[dc-critmass-list] Of interest from TomPaine.com
adventure_pup at yahoo.com
Thu Jun 5 12:49:25 EDT 2003
Here's a link to an article (full text also below), which will be of
interest to all the 'terrorists' on this list.
P.S. Ride tomorrow?
Environmentalists = Terrorists: The New Math
Karen Charman is an investigative journalist specializing in agriculture,
health and the environment.
Have you ever signed a petition in support of an environmental or
animal-rights issue? Do you belong to the Sierra Club, the Natural Resources
Defense Council, or Greenpeace? Have you publicly protested some
environmental or animal rights outrage? If legislation crafted and promoted
by the ultra-conservative American Legislative Exchange Council (ALEC)
becomes law, these fundamental rights of American citizenship could become
Exploiting the current political climate against terrorism, ALEC has
teamed up with the U.S. Sportsmen's Alliance, a pro-hunting group, to create
a model "Animal and Ecological Terrorism Act." The legislation is part of an
intense backlash against increasingly effective and vocal citizen campaigns
aimed at halting -- and holding corporations accountable for --
environmental, animal-rights and public health abuses.
Forging this kind of marriage to produce anti-progressive legislation is old
hat to ALEC, now in its thirtieth year of policy bending. With an annual
budget of nearly $6 million, ALEC's funders read like a Who's Who of the
right, and include organizations like the National Rifle Association, Family
Research Council and Heritage Foundation. It counts conservative activists
and politicians such as Jesse Helms, Jack Kemp and Henry Hyde among its
alumni. Enron, Phillip Morris (now Altria) and several oil companies rank
among ALEC's corporate sponsors. And to bring the loop full-circle, ALEC
boasts 2,400 state lawmakers representing all 50 states among its current
In light of this, it's hardly shocking that ALEC is no friend to green
groups. According to a 2002 report by Defenders of Wildlife and the Natural
Resources Defense Council, corporations and trade associations "funnel cash
through ALEC to curry favor with state lawmakers through junkets and other
largesse in the hopes of enacting special interest legislation -- all the
while keeping safely outside the public eye."
The strategy obviously works. ALEC spokesperson David Wargin estimates that
out of about 1,000 ALEC model bills introduced in the last legislative
session, 200 were enacted.
The Animal and Ecological Terrorism Act may be next. Intended for states, it
criminalizes virtually all forms of environmental or animal-rights advocacy.
Versions of the proposed law were introduced in Texas in February and in New
York in March. New York Assembly member Richard Smith (D-Blasdell), who
introduced that state's bill, says four or five other states have also
The Texas bill defines an "animal rights or terrorist organization" as "two
or more persons organized for the purpose of supporting any politically
motivated activity intended to obstruct or deter any person from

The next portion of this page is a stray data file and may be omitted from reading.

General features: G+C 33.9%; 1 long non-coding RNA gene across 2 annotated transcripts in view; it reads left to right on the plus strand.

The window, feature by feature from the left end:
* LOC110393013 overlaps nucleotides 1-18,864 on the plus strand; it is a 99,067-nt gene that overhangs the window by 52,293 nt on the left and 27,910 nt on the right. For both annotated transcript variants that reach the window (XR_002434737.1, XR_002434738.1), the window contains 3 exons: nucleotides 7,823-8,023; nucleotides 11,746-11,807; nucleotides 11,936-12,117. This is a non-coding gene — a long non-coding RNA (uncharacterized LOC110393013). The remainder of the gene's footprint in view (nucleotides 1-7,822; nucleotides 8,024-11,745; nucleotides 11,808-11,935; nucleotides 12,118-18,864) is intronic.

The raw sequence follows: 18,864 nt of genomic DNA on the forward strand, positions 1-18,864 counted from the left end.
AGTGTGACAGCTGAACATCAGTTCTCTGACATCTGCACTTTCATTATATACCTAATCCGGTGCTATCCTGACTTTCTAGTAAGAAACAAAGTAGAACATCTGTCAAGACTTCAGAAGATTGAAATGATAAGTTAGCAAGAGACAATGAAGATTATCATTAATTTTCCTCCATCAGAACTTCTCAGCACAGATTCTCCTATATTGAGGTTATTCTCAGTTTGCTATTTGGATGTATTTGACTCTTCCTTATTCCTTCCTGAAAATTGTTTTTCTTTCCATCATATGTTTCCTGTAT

participating in an activity involving animals or... natural resources." The
bill adds that "'Political motivation' means an intent to influence a
government entity or the public to take a specific political action."
Language in the New York bill is similarly broad.
Michael Ratner, a human rights lawyer and vice-president of the Center for
Constitutional Rights, has never seen such draconian legislation in the
"This is unique. Even under the definition of domestic terrorism in the
Patriot Act, you have to at least do something that arguably threatens
people's lives," he says. "The definitional sections of this legislation are
so broad that they sweep within them basically every environmental and
animal-rights organization in the country."
Sandy Liddy Bourne, director of the ALEC task force that came up with the
model bill, insists the legislation is narrowly targeted at environmental
and animal-rights extremists who blow up buildings or destroy research
"We're certainly not attempting to interfere with anybody's civil rights to
protest or express their opinion on environmental or animal-rights issues,"
she says. However, "there are legitimate business operations across our
country that are being targeted by environmental extremists, and it's time
to bring this kind of activity to a halt."
Ratner points out that there are laws against trespassing, vandalism,
destruction of property, disorderly conduct and disturbing the peace. The
only reason for this legislation, he says, is to eliminate all forms of
dissent, including the time-honored democratic traditions of nonviolent,
peaceful protest and civil disobedience.
Civil rights advocates who thought the Patriot Act was bad should turn their
attention to this legislation. Because if ALEC is successful, millions of
people might just lose the only tool they have left: the right to loud and
Dr. Kenneth Mayer
Department of Classics and Egyptology
Locke Hall 264
pythian at comcast.net
quae tamen inde seges? terrae quis fructus apertae?
quis dabit historico quantum daret acta legenti?
"What's the payoff in the end? What the fruit of the hard-plowed field?
Who will give a historian as much as a law-clerk gets?"
--Juvenal VII 103-4.
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